From the Hubble Space Telescope
NASA's Hubble Space Telescope has captured the unveiling of the Stingray nebula (Hen-1357), the youngest known planetary nebula. Twenty years ago, the nebulous gas entombing the dying star was not hot enough to glow. The Stingray nebula is so named because its shape resembles a stingray fish. Only within the past 20 years did its central star rapidly heat up enough to make the nebula start to glow. It is extraordinary to catch a star in this exceedingly brief phase of its evolution. The nebula is one-tenth the size of most planetary nebulae and is 18,000 light-years away in the direction of the southern constellation Ara (the Altar). Because of its small size, no details of the Stingray nebula were visible before Hubble observations were carried out.
A planetary nebula forms after an aging, low-mass star swells to become a "red giant" and blows off some of its outer layers of material. As the nebula expands away from the star, the star's remaining core gets hotter and heats the gas until it glows. A fast wind - material propelled outward from the hot central star -- compresses the gas and pushes the gas bubble outward. While stars typically last for billions of years, the transition to a visible planetary nebula takes only about 100 years -- the blink of an eye compared to a star's lifetime. It is therefore not surprising that no younger planetary nebula has ever been identified.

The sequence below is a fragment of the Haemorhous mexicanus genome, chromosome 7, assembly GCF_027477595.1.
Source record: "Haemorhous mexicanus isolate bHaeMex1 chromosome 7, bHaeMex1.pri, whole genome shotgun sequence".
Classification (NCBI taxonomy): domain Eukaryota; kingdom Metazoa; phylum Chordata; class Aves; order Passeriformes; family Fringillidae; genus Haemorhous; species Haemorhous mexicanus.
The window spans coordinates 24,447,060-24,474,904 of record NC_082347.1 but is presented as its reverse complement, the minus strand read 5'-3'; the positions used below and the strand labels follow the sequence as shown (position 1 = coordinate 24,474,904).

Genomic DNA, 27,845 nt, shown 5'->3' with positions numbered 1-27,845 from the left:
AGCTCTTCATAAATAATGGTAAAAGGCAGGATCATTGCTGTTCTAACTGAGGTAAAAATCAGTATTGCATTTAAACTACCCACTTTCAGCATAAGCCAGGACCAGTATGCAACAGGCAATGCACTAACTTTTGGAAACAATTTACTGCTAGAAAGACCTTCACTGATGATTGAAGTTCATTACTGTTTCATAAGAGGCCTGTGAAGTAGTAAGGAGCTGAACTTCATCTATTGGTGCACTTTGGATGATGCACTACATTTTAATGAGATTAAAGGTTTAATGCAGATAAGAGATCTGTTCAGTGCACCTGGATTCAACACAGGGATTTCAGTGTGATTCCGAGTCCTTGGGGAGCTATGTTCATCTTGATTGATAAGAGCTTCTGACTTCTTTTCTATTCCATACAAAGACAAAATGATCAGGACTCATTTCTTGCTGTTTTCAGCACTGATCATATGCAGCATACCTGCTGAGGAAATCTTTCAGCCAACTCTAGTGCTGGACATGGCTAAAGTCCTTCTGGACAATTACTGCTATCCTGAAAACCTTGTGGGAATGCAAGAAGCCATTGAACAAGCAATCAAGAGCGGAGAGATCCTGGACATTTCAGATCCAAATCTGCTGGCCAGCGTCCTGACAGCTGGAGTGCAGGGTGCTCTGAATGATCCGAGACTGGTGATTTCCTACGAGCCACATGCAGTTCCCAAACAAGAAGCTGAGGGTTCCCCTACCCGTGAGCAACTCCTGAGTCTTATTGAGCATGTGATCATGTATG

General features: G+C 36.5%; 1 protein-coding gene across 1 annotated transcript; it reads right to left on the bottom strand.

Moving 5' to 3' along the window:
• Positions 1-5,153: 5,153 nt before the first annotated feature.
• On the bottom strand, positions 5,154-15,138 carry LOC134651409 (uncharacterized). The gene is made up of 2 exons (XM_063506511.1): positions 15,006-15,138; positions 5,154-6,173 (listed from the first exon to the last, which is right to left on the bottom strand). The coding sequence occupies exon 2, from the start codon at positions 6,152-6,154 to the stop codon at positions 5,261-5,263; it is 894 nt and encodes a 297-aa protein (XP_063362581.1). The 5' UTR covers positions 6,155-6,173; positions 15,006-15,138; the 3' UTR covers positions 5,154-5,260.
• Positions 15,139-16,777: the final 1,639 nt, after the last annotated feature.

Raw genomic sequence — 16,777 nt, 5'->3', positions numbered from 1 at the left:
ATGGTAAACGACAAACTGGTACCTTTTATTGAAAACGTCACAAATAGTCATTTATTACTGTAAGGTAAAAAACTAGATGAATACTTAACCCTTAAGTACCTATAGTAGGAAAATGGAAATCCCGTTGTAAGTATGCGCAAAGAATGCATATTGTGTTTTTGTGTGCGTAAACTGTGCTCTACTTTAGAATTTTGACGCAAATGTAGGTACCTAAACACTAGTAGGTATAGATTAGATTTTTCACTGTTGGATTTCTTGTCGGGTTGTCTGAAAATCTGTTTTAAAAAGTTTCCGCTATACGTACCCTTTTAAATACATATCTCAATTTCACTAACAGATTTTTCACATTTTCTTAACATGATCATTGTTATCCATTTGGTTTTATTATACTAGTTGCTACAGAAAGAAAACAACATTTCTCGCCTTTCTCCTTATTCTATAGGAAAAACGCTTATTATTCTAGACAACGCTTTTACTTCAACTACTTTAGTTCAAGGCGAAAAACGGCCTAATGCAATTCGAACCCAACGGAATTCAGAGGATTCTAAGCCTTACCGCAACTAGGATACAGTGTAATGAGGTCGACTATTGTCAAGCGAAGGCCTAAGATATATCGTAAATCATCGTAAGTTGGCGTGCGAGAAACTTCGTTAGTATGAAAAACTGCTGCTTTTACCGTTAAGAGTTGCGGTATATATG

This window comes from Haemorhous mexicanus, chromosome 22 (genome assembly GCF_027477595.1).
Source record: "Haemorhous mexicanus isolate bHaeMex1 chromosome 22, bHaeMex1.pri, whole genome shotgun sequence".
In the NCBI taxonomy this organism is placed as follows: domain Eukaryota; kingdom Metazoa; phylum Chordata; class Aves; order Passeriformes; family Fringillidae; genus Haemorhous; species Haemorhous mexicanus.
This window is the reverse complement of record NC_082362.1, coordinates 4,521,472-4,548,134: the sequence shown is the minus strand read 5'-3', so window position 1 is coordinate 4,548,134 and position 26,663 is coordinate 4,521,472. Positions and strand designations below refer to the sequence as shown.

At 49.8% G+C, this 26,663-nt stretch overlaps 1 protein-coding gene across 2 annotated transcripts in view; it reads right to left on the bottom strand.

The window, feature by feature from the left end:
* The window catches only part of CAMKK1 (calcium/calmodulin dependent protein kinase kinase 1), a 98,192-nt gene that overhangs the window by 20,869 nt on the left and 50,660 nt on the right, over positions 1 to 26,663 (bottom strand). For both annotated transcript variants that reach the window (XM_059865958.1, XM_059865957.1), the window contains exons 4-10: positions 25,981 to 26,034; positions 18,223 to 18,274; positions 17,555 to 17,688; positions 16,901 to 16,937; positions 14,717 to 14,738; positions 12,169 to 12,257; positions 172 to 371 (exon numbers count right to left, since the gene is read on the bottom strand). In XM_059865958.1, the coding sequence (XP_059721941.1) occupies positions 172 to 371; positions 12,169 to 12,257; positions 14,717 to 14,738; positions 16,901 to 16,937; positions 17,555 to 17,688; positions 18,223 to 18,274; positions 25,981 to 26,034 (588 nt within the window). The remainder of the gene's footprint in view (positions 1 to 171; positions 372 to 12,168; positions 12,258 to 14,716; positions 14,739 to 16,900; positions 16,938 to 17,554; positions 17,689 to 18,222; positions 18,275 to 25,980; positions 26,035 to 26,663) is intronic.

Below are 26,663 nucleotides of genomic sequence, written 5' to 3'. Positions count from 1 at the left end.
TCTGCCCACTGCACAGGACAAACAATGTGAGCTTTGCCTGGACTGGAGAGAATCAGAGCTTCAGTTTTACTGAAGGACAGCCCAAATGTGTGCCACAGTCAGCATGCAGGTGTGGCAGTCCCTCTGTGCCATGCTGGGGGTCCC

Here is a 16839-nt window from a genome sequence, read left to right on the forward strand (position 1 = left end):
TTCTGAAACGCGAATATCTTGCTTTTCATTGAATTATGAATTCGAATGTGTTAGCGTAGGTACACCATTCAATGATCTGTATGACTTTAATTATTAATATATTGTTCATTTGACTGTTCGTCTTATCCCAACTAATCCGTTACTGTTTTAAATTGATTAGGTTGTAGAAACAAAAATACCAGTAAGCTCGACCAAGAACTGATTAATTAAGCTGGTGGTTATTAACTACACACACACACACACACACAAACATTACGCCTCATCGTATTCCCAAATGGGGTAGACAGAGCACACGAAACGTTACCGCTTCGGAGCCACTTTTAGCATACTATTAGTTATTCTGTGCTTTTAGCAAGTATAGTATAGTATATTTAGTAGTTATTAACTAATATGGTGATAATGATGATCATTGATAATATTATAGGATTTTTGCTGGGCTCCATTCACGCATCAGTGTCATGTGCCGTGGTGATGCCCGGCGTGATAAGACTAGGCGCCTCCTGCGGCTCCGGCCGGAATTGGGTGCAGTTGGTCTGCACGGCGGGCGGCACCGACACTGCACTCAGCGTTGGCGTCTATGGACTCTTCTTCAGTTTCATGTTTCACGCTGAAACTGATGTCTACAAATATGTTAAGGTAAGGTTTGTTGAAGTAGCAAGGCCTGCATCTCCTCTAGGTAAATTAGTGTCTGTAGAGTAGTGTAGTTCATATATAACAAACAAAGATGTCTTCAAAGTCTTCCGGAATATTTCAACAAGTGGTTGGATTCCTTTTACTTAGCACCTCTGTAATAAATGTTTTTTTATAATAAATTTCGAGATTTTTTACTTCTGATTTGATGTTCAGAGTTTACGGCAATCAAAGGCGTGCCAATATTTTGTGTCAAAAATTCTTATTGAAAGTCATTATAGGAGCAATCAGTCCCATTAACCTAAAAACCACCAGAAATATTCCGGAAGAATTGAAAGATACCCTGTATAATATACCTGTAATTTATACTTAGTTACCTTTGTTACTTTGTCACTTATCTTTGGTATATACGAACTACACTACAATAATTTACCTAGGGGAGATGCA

The creation of twin bubbles of gas, which shape so many planetary nebulae, has always been a mystery to astronomers. The jets of gas revealed in the Hubble images are of great interest to astronomers because many types of astronomical objects - from young stars to active galaxies - produce similar, opposing flows of gas. The images how a ring of gas surrounding the central star, with bubbles of gas above and below the ring. The wind emanating from the central star has created enough pressure to blow open holes in the ends of the bubbles, allowing gas to escape. The bubbles act like nozzles that direct the escaping gas into two opposing streams. The images also show bright gas that is heated by a "shock" caused when the central star's wind hits the walls of the bubbles. A further discovery is a second star within the nebula, indicating that the Stingray's central star is part of a binary star system. This second star is important because astronomers have theorized that a companion might be necessary for the formation of the ring, bubbles, and columns of
Image Title: Hubble Reveals Details Of A Newly Born Planetary Nebula
based on press release for PHOTO NO.: STScI-PR98-15
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Last Modified On: Tuesday, December 19, 2000